Elephant and Impala at Sunset


Mana Pools at sunset experiences the most extraordinary change in light and photo opportunity, but the window is often small. Frequently, this is a time when one just lowers the camera, observes, and enjoys.
Population Trend : Increasing; Threat: VulnerableSource IUCN
(Canon EOS 5D Mk III/ EF100-400mm IS II USM; 1/350 sec; f/5.6; ISO 1000; 400mm)

Picture ©2016 Andrew Field – Simply Wild Photography

A-Z of Photography
Hyperfocal Distance is the distance of the nearest object in a composition that is acceptably sharp when the lens is focused on infinity (or the distance). Focusing on objects at the hyperfocal distance ensures sharpness of the image from half way between the photographer and the hyperfocal point into infinity. As the aperture of the camera is closed or tightened (i.e. increasing the f/stop) the hyperfocal distance is reduced.

“A landscape image cuts across all political and national boundaries, it transcends the constraints of language and culture”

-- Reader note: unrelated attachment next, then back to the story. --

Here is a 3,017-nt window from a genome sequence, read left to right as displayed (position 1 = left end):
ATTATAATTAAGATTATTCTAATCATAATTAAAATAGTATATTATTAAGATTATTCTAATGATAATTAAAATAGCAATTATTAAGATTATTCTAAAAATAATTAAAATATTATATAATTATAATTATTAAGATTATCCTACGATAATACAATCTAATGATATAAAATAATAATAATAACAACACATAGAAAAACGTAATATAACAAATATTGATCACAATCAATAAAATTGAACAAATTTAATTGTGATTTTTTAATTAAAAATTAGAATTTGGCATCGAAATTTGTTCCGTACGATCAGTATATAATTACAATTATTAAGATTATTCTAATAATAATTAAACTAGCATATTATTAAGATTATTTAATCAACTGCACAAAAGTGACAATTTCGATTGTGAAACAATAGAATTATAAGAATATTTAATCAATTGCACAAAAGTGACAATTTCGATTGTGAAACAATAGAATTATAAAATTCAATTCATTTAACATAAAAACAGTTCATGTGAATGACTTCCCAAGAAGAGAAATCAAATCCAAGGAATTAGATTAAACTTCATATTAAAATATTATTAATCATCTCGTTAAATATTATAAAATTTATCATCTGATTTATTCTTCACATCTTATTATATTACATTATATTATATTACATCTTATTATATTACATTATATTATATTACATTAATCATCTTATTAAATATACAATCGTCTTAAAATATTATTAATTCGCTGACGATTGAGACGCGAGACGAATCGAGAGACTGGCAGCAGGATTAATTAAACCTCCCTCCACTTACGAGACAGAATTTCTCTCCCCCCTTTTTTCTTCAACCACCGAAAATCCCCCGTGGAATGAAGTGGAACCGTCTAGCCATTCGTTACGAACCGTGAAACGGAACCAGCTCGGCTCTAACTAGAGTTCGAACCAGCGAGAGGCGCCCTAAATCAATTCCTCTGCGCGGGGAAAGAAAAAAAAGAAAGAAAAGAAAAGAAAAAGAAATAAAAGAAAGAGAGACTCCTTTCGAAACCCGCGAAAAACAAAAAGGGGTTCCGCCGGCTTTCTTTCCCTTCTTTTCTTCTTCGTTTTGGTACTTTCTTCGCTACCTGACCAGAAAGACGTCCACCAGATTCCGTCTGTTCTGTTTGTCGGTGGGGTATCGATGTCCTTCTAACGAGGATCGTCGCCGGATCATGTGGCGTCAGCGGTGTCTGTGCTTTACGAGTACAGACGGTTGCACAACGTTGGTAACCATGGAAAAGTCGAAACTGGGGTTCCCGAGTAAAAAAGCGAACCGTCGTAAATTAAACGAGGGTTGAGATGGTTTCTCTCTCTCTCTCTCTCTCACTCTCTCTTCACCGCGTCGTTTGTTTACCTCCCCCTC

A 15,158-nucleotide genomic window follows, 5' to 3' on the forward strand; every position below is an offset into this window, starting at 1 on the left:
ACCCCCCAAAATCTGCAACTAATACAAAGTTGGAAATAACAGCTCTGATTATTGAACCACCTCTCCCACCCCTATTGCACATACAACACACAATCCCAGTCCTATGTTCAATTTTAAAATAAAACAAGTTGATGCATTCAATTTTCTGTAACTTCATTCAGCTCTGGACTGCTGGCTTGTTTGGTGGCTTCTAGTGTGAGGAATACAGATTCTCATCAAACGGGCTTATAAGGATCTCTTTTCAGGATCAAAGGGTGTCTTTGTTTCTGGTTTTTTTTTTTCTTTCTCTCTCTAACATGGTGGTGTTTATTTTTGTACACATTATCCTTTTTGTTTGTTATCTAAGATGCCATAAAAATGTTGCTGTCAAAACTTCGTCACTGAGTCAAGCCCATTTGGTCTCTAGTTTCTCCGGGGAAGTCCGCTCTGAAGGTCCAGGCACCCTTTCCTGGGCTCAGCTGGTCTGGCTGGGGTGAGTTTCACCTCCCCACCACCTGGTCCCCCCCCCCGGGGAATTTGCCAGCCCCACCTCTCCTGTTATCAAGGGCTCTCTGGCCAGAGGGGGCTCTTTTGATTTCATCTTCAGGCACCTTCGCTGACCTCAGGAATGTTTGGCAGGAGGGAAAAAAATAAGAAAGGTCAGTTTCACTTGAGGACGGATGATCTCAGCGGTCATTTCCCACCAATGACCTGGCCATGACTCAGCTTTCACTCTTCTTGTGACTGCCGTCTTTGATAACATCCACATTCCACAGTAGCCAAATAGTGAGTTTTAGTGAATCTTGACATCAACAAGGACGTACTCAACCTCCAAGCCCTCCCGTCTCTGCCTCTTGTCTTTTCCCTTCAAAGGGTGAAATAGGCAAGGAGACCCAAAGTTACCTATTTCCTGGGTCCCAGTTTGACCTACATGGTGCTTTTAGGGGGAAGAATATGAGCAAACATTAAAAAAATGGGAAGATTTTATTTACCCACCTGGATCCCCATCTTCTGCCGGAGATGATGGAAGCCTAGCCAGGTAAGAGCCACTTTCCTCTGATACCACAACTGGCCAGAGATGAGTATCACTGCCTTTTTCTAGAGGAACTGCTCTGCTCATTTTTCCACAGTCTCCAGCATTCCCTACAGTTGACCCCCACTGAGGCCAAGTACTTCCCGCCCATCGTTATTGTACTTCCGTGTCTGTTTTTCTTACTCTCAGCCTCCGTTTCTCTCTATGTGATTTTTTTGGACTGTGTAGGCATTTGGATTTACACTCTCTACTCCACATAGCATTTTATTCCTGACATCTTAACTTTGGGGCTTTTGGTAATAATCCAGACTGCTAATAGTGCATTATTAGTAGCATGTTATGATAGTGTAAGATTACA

– Charlie Waite

Valley Sunset with Elephants

Valley Sunset with Elephants_2011_10_21_3383_768x512px

One of the most marvelous experiences one can have. A sunset on the Zambezi River flood plain with elephants. Peace on earth personified.
(Canon 50D; f/10; 1/60sec; ISO-640; 70mm)

Picture ©2011 Andrew Field – Simply Wild Photography

Digital Wildlife Photographic Tips
When using a tripod, avoid extending the tripod’s centre post. Rather extend the legs of the tripod before you do. This will lend to greater stability of the camera on the tripod. Where you are using a larger lens, use the lens’ L-bracket to secure the camera/lens combination to the tripod rather than just the camera’s tripod connector. This will also provide more stability. Where possible use a cable release too!